A federal judge in Oregon ruled Friday that a new state gun law does not violate the U.S. Constitution, upholding one of the nation’s strictest gun laws.
U.S. District Court Judge Karin Immergut ruled that Ballot Measure 114’s restrictions on large-capacity magazines with more than 10 rounds were constitutional because these magazines “are not commonly used for self-defense itself, and therefore not protected by the Second Amendment.”
“Although LCMs are protected by the Second Amendment, the restrictions in BM 114 are consistent with the Nation’s history and tradition of regulating exceptionally dangerous parts of weapons and firearms to protect public safety,” as the decision.
The law strengthens background checks and prohibits the sale and transfer of ammunition magazines that hold more than 10 rounds. It also closed the “Charleston Loophole,” which allowed gun purchases to proceed by default after three days even if a background check hadn’t been completed. The law also requires state police to complete background checks on individuals before a gun sale or transfer is made.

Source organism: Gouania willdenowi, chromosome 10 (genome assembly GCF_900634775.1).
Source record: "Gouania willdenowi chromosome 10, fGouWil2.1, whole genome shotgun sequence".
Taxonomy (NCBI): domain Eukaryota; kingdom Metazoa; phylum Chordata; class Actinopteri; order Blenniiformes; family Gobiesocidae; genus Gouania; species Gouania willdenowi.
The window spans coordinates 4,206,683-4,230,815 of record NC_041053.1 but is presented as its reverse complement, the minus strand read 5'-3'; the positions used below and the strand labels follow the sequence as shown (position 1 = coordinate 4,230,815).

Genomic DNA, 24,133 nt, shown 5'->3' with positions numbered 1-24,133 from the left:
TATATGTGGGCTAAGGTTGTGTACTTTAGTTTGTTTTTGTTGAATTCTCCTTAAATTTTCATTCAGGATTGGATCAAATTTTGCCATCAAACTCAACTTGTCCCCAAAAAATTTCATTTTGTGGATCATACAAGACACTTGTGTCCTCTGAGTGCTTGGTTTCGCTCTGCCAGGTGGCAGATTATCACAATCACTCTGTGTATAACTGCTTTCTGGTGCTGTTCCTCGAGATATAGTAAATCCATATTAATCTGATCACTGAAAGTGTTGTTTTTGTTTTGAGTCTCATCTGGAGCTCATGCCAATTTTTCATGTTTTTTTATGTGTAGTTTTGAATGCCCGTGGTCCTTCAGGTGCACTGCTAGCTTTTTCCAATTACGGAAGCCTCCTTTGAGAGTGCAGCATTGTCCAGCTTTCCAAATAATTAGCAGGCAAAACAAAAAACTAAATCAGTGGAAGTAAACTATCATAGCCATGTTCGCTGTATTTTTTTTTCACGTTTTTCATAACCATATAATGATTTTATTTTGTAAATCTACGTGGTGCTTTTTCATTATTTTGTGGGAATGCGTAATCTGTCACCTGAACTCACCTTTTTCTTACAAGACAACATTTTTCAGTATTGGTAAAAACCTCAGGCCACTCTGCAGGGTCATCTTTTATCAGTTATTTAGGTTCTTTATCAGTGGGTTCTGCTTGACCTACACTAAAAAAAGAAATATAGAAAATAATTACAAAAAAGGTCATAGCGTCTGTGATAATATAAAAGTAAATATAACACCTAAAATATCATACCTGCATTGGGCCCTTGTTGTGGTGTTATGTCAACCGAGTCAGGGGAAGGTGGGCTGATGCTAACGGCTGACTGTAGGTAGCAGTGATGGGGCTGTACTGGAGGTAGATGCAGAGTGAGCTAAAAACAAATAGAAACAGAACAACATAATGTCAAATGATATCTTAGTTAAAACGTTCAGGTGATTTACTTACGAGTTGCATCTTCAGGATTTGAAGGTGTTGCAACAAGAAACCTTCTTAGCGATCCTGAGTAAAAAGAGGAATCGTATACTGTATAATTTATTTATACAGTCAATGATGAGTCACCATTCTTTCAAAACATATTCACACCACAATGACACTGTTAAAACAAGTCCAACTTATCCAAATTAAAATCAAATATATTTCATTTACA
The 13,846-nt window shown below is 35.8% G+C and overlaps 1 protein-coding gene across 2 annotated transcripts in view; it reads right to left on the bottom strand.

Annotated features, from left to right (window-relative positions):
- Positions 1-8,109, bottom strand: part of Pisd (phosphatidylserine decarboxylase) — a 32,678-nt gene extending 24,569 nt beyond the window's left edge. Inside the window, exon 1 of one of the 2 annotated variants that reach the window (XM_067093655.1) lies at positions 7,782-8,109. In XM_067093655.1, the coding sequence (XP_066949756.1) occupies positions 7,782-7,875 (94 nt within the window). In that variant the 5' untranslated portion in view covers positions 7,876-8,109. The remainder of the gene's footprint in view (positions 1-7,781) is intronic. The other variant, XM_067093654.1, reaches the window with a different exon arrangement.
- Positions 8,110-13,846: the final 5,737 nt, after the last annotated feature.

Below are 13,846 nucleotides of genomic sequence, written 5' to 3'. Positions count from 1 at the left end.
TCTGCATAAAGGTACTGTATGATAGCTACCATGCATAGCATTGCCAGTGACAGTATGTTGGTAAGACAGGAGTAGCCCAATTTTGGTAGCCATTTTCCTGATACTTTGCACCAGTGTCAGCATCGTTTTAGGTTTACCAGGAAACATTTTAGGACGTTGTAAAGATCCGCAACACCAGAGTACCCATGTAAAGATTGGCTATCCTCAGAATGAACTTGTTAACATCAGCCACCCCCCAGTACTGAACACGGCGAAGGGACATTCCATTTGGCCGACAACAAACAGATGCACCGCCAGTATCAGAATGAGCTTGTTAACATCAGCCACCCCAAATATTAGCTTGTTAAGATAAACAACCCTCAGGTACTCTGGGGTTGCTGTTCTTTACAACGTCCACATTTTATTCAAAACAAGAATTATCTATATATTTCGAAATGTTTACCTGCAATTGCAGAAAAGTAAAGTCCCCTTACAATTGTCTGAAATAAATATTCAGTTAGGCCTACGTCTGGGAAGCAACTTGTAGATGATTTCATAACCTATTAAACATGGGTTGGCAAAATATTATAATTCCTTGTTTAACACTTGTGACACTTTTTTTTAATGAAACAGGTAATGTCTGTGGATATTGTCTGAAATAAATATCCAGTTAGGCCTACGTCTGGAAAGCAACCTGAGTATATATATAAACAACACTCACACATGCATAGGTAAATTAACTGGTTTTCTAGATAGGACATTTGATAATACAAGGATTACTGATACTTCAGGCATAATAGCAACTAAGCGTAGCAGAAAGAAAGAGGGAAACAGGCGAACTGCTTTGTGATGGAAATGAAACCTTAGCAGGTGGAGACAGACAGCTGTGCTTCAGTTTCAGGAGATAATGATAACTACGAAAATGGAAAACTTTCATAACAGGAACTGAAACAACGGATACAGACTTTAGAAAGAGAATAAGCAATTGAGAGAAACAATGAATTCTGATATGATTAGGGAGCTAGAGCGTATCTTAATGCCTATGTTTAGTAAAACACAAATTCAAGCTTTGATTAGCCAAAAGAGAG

Since its passage in November, the measure has faced several legal challenges, with the legislative action arm of the NRA lamenting it as “the worst gun control initiative in the country.”
But Immergut’s ruling maintains that while the Second Amendment protects against “portable firearms” as enumerated in the US Constitution, large-capacity magazines are a “subset of magazines” — and therefore, do not count as a portable arm.
“Magazines are an accessory to firearms, rather than a specific type of firearm,” Immergut said. “At the time of the ratification of the Second Amendment until the late nineteenth century, firearms accessories were like cardboard boxes – which contained ammunition but, unlike modern magazines, did not feed the ammunition of firearms – are not considered ‘arms’ but are considered ‘ accouterments,’” the decision said.
The measure is one of several gun control laws passed in 2022, the second-highest year for mass shootings in the United States on record.